Goodbye to the Varsity

Going to Athens every summer to visit Grandma and Aunt Marie usually included a trip to The Varsity. So, even though I don’t have a long history with it like others do, it still was a part of my childhood and a big part of the town where I was born.

I’m so glad we were able to take the grandkids to The Varsity back in the summer of 2019 after the Bryan/Bailey reunion. They loved the food, just as we did. But, as you can see, they were mesmerized by the TV; Chuck and I let them have the best view -haha!

June, 2019

This article, A Love Letter to the Varsity in Athens, Georgia by Caroline Sanders via Garden & Gun, expresses the sentiments of many people.

Halloween

October 31, 2020

I decided to take a walk around the hood tonight. I left my candy on a table on the front porch. Still there, and I’m sad. I truly don’t need to eat it.

I only passed three groups of trick-or-treaters. One was a group of three teenagers. The other two were little kids with parents. And though I passed some decorated houses, it was just so quiet.

But, you know what I heard that made me happy? Little voices shouting “thank-you” as they walked back to the street where their parents waited. It reminded me, in the words of TAB, “There’s hope for sure”.

The Avett Brothers

Hankies

image via eBay

I thank God for my collection of hankies. Between sweat, tears, and an occasional speck of blood from a sneaky thorn, I go through two-three a day. I still think of Cathy who had an affinity for hankies just like I do.

I think the days are gone when a gentleman would offer his hanky to a lady. Now, in the days of COVID-19, some might be horrified to be offered a hanky. This wasn’t going to be a post about all the ridiculousness of this “pandemic” mess we are in, but, well, there it is. I am so OVER wearing a mask and feeling coerced because I don’t think the masks do a bit of good.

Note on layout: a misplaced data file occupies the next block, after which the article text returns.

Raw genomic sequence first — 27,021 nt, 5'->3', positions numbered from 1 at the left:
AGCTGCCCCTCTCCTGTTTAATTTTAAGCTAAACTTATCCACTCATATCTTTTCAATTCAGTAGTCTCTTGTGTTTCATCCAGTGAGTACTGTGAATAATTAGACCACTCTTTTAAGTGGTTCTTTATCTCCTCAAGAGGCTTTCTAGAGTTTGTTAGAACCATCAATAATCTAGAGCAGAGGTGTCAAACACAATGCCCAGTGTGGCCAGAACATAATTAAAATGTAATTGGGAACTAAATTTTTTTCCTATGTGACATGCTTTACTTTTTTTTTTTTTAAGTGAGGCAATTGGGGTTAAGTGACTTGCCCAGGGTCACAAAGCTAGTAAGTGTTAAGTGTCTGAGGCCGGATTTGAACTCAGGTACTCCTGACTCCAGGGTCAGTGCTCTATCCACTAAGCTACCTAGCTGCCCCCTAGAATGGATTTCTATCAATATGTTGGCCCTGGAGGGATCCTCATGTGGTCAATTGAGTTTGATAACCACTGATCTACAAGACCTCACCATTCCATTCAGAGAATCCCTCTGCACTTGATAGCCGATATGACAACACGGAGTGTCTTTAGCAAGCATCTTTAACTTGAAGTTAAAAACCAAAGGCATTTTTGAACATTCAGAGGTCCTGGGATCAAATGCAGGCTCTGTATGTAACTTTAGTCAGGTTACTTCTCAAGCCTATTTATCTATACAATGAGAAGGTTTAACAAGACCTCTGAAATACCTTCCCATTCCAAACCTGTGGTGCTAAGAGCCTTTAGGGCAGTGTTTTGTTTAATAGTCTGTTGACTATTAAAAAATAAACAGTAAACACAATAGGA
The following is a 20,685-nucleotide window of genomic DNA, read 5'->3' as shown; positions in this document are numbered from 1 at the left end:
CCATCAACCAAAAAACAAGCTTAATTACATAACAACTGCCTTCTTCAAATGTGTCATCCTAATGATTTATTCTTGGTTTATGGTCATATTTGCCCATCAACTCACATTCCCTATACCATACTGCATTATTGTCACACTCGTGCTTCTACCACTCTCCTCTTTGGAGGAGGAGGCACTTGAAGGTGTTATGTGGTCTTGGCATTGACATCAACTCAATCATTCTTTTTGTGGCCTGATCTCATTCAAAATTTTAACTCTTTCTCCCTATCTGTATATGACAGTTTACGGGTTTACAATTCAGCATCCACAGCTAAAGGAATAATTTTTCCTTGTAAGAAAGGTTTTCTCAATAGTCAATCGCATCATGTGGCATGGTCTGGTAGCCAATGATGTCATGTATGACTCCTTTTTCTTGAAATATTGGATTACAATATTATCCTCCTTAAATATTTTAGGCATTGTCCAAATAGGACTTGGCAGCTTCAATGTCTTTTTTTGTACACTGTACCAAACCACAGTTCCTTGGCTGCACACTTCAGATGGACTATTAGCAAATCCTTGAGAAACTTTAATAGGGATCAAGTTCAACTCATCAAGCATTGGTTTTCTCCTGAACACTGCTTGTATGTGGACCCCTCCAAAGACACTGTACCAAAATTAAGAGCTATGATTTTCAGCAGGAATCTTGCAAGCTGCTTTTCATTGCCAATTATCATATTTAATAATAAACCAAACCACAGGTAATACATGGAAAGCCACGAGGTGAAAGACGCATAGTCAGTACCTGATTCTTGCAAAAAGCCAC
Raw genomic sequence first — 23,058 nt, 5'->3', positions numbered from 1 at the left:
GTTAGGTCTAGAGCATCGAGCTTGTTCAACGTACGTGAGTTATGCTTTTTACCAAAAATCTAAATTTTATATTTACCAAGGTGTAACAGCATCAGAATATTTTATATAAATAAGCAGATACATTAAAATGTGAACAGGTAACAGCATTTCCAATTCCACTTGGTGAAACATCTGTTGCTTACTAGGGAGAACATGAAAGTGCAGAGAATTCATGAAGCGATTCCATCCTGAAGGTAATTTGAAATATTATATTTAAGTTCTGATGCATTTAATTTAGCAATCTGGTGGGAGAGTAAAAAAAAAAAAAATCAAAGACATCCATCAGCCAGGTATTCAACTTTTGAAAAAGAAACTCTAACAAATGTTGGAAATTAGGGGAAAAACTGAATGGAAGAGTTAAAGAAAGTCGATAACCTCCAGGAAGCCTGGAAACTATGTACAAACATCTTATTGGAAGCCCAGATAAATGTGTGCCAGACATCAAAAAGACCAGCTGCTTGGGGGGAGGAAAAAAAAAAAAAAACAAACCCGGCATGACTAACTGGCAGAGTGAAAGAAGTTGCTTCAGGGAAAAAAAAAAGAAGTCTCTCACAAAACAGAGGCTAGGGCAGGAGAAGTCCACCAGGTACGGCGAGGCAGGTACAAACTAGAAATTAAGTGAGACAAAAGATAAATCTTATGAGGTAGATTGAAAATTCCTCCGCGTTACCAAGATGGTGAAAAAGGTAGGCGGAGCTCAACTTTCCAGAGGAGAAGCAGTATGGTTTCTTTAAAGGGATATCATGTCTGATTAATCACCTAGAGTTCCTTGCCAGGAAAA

Back to the hankies. I love to find them in antique stores. But, again, with the “pandemic” I have no interest in going to an antique store. I don’t even enjoy going to the grocery store anymore. I’m about ready to rebel.

I think I better just stop here. Maybe one day I will wax poetic about hankies. Today isn’t that day.

Now and Then

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I guess I’ve been thinking a lot this week about how much things have changed in my lifetime. I’ve had conversations at lunch with other teachers ranging from the lack of discipline at the school where I’m currently teaching to the future and implanting of microchips in people.  In the words of Cher, “if I could turn back time; if I could find a way” I’d certainly do it for the sake of my grandkids.

I was sitting in the car this morning outside a gas station “mini-mart”, reading the signs along the back wall  CRAFT BEER –  BEER –  SODA –  ENERGY.   So weird. Compared to the picture above of a 7-Eleven that looks like the ones of my childhood, people time traveling in either direction would be bound to be confused. Those coming from the past would not understand craft beer and they would wonder how in the world a person would buy energy at a 7-Eleven.

 

dairy farmers ofCanada

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Many people traveling backwards would be clueless about testing TV tubes. Of course, beer and ice cream have  obviously stood the test of time. As has milk, though we didn’t have all the different choices that are available today. My mom would send us to the drive-through milk store when we were teenagers and tell us to get a gallon of homogenized. That’s all I ever remember getting. Now I can get soy milk, almond milk,  coconut, cashew, rice, shrimp (jk),  lactose free, whole, reduced-fat, low-fat, fat-free, etc.

If could go back, I’d like to visit 1969. I was ten for most of that year, and in the fifth grade. I had my favorite teacher, Miss Wilkins. I was still in my familiar, well-loved elementary school. I walked a mile barefoot to go to the 7-Eleven to buy a small Icee for 11 cents. I caught crawdads in the ditch, built forts in the woods, played Barbies with my cousin and visited Mamaw in the summer with my family. Things changed the next year. Not all bad by any means, but some things were lost that could never be regained. Yet, some things were gained, some lessons learned, some memories made that shaped me, for better or worse.